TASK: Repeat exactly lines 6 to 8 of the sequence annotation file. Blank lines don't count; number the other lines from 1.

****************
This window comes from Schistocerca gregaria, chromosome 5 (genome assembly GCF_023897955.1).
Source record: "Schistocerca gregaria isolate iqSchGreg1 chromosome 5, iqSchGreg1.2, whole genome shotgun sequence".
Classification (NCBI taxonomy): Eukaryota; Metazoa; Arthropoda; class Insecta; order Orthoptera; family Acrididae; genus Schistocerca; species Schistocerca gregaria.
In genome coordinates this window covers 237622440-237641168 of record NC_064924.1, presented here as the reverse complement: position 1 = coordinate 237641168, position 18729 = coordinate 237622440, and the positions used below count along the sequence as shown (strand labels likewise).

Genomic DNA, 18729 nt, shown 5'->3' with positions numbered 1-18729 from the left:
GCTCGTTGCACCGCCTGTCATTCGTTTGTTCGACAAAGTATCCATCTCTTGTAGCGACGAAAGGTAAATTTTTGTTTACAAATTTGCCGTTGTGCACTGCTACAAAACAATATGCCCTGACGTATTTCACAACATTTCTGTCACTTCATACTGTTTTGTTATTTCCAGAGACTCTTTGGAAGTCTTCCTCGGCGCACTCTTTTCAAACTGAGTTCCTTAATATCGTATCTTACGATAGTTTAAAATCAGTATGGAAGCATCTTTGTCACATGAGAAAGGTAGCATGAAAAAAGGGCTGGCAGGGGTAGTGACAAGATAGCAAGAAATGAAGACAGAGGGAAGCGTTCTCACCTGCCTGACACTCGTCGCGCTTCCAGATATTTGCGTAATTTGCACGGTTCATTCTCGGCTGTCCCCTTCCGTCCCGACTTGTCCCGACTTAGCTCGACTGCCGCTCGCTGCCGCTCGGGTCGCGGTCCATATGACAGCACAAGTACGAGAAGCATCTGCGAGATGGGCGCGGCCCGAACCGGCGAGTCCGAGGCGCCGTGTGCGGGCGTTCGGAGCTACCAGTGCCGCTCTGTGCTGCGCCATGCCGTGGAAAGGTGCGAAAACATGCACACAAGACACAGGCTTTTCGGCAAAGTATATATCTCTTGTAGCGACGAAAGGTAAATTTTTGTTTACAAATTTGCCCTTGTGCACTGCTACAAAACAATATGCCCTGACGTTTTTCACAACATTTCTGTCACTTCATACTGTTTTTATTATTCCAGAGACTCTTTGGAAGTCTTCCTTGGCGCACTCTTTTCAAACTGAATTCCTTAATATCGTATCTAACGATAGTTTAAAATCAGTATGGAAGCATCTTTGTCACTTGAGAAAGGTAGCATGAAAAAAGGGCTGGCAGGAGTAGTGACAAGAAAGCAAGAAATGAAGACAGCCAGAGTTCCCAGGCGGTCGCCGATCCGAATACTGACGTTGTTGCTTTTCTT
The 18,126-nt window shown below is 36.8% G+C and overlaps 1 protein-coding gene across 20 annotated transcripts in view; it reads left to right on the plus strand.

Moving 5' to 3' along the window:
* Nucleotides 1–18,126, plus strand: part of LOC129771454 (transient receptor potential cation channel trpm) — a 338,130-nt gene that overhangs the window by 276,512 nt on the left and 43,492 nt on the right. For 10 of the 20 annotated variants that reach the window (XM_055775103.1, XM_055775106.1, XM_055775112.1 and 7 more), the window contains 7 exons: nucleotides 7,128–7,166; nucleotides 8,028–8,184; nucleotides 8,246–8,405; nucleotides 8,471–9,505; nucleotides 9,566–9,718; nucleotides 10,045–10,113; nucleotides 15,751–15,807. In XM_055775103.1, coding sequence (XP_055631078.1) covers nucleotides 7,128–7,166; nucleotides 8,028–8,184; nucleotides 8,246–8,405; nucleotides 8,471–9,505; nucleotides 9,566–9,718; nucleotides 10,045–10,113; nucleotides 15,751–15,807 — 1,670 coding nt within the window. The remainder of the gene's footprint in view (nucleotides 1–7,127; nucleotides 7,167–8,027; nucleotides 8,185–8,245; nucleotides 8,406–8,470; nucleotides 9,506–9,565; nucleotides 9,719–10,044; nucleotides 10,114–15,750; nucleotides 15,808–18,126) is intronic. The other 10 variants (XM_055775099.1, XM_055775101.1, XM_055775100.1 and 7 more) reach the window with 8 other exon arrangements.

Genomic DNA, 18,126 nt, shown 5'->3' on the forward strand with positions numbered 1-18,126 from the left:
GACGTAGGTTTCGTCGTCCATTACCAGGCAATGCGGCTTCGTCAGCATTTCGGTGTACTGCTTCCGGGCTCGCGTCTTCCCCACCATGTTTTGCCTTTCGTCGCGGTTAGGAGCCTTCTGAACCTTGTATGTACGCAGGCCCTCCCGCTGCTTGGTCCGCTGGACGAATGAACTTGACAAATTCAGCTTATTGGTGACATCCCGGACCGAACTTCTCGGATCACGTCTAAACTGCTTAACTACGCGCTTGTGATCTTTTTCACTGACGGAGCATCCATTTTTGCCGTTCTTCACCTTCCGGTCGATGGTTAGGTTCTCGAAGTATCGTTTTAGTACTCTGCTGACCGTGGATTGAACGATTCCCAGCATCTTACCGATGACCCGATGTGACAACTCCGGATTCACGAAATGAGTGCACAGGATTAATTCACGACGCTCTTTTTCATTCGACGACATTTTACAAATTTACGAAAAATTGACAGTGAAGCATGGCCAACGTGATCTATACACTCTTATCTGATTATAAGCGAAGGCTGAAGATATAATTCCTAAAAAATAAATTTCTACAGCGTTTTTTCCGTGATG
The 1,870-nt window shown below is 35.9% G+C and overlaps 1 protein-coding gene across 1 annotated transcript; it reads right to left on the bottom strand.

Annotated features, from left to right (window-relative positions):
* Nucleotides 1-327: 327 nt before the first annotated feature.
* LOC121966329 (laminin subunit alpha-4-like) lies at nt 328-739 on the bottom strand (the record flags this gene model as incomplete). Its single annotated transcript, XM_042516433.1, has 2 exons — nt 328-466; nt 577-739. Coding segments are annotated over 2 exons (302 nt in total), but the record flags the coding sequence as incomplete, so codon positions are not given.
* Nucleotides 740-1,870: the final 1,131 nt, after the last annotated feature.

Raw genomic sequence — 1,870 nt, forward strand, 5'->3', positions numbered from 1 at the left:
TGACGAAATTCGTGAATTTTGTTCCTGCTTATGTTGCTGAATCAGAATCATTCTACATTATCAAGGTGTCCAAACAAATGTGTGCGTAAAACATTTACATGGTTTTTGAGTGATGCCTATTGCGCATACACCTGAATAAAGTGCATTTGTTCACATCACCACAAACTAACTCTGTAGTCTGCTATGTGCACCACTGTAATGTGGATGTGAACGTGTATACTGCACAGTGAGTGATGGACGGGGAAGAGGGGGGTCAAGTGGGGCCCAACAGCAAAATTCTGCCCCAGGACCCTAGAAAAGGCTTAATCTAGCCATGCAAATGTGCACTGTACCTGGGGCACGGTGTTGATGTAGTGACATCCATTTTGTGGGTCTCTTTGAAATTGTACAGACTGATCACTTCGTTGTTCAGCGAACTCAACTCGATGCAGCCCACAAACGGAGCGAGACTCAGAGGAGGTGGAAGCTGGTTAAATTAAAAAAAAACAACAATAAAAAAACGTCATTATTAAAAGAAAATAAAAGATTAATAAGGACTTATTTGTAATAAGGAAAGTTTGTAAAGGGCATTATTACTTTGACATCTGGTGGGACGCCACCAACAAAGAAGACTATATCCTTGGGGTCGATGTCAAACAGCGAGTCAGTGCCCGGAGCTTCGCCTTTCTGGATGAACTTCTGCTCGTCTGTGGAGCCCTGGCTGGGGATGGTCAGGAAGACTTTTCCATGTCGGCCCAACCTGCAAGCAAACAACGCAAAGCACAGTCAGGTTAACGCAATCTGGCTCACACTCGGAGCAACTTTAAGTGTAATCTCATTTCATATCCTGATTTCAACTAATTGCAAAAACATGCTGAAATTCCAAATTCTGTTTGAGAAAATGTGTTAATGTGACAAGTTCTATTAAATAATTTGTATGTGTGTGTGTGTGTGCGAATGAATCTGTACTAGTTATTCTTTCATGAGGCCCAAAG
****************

GCTCGTTGCACCGCCTGTCATTCGTTTGTTCGACAAAGTATCCATCTCTTGTAGCGACGAAAGGTAAATTTTTGTTTACAAATTTGCCGTTGTGCACTGCTACAAAACAATATGCCCTGACGTATTTCACAACATTTCTGTCACTTCATACTGTTTTGTTATTTCCAGAGACTCTTTGGAAGTCTTCCTCGGCGCACTCTTTTCAAACTGAGTTCCTTAATATCGTATCTTACGATAGTTTAAAATCAGTATGGAAGCATCTTTGTCACATGAGAAAGGTAGCATGAAAAAAGGGCTGGCAGGGGTAGTGACAAGATAGCAAGAAATGAAGACAGAGGGAAGCGTTCTCACCTGCCTGACACTCGTCGCGCTTCCAGATATTTGCGTAATTTGCACGGTTCATTCTCGGCTGTCCCCTTCCGTCCCGACTTGTCCCGACTTAGCTCGACTGCCGCTCGCTGCCGCTCGGGTCGCGGTCCATATGACAGCACAAGTACGAGAAGCATCTGCGAGATGGGCGCGGCCCGAACCGGCGAGTCCGAGGCGCCGTGTGCGGGCGTTCGGAGCTACCAGTGCCGCTCTGTGCTGCGCCATGCCGTGGAAAGGTGCGAAAACATGCACACAAGACACAGGCTTTTCGGCAAAGTATATATCTCTTGTAGCGACGAAAGGTAAATTTTTGTTTACAAATTTGCCCTTGTGCACTGCTACAAAACAATATGCCCTGACGTTTTTCACAACATTTCTGTCACTTCATACTGTTTTTATTATTCCAGAGACTCTTTGGAAGTCTTCCTTGGCGCACTCTTTTCAAACTGAATTCCTTAATATCGTATCTAACGATAGTTTAAAATCAGTATGGAAGCATCTTTGTCACTTGAGAAAGGTAGCATGAAAAAAGGGCTGGCAGGAGTAGTGACAAGAAAGCAAGAAATGAAGACAGCCAGAGTTCCCAGGCGGTCGCCGATCCGAATACTGACGTTGTTGCTTTTCTT
The 18,126-nt window shown below is 36.8% G+C and overlaps 1 protein-coding gene across 20 annotated transcripts in view; it reads left to right on the plus strand.

Moving 5' to 3' along the window: